Eczema Symptoms During the Wintertime

 Eczema symptoms get worse in winter.

More than 30 million people in America suffer from one of the eight forms of eczema. This skin condition, which results in itchy, red rashes across the body, varies in intensity from person to person. Some may experience severe flare-ups and discomfort, while others may only feel mild irritation. In either circumstance, many sufferers report that they experience an increase in eczema-related flare-ups during the winter months, though this is not the case for everyone. To lessen the effects of eczema symptoms when cooler weather arrives, it is crucial to understand the role that the weather plays when it comes to your skin and the symptoms these factors elicit.

Dry Air Leads to Dry Skin & Eczema

In the wintertime, dry skin is a common complaint for a shocking number of people, even for those who do not have eczema. One reason for this phenomenon actually has little to do with the chill outside and more to do with the heat indoors. Often times when indoor heating systems are powered on, the air inside becomes overly dry. In turn, this dry air removes an excessive amount of moisture from the skin, resulting in dry skin. When the skin becomes dried out, symptoms such as itching, burning, tightness, and flaking typically occur. For eczema sufferers, dry skin is a recipe for disaster. Moisture is crucial to keeping eczema symptoms at bay, meaning that symptoms are likely to worsen due to the dry air. Unfortunately, the cooler air outdoors is also much drier than in other seasons. To combat dry air indoors, consider using a humidifier to add moisture to the air without sacrificing warmth.

Shifting Temperatures May Irritate Eczema Rashes

When winter approaches, your body is regularly subjected to shifting temperatures. Your home or office may be warm, while the temperatures outdoor may be below freezing. As you leave the frigid temperatures and enter the more comfortable indoors or vice versa, your body reacts to this change. A notable response from fluctuating temperatures is a sense of itchiness. This can happen to anyone, regardless of whether or not you have existing skin problems. If you are already battling the effects of eczema, however, this itchy feeling may tempt you to scratch and irritate existing problem areas. Be sure to resist giving into the fiercely bothersome itching to decrease the risk of infection.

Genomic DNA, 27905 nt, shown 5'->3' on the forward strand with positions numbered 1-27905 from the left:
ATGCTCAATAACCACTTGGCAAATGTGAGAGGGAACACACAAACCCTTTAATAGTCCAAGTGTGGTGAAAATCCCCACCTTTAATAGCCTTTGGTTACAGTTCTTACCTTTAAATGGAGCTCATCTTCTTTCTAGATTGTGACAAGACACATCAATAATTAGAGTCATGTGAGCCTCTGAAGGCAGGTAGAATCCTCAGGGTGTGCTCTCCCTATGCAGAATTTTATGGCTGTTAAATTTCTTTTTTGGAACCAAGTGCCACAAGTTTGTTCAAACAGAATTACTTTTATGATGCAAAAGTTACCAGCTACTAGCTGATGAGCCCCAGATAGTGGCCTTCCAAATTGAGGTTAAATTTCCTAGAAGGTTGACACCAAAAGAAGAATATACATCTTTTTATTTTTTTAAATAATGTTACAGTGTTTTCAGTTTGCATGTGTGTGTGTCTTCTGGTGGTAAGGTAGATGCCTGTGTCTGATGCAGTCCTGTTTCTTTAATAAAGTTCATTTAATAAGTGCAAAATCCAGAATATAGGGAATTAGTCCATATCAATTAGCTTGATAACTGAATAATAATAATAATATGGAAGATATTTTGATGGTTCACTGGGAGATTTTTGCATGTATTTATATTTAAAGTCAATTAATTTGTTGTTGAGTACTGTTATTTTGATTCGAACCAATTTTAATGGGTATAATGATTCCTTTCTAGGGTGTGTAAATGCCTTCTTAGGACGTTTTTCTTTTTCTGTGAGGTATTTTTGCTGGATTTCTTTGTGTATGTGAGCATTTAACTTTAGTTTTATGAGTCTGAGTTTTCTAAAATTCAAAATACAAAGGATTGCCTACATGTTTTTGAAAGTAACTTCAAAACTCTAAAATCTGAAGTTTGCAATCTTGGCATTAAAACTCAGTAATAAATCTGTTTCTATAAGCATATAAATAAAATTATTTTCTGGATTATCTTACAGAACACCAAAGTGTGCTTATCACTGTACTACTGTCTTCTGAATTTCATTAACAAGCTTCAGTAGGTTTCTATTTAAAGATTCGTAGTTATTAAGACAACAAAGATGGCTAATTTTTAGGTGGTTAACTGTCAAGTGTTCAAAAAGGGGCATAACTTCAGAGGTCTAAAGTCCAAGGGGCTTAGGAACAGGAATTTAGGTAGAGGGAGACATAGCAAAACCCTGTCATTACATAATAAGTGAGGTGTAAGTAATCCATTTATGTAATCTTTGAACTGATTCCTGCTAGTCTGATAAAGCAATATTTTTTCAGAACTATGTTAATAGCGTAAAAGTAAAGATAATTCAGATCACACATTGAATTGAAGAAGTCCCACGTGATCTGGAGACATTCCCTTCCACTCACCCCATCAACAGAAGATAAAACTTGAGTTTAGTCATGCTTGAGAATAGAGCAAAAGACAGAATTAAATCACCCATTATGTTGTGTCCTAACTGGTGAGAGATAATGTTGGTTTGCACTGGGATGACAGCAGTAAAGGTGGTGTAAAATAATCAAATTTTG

Layers of Clothing Can Increase Eczema Symptoms

One reason you might notice an increase in eczema symptoms in the winter is due to your clothing. A heavy coat or sweater can rub against your skin, causing irritation, and may also cause you to overheat, each of which can cause your eczema to flare up. Be sure to wear soft clothing and dress in layers so that you remain comfortable throughout the day. Similarly, many materials used to manufacture winter clothing, such as wool, are common allergens. If you are allergic or sensitive to wool or other heavy materials, be sure to examine your clothing labels.

Moisturizers to Treat Eczema

To keep outbreaks at bay, a gentle moisturizer is an effective eczema treatment. While you may use a moisturizer year-round, the drier conditions in the winter may warrant switching to a thicker formula. Apply the moisturizer as often as it is needed, but be sure to coat the skin after bathing. For best results, avoid hot baths and showers, and choose a moisturizer designed specifically as an eczema treatment. This will ensure that there are no harsh irritants or fragrances included within the moisturizer, which will only further aggravate your symptoms.

Contact CDCRI for Eczema Treatment Research Studies

If you are struggling to manage your eczema symptoms this winter, contact the experts at the California Dermatology & Clinical Research Institute for relief. Give us a call at (760) 203-3839.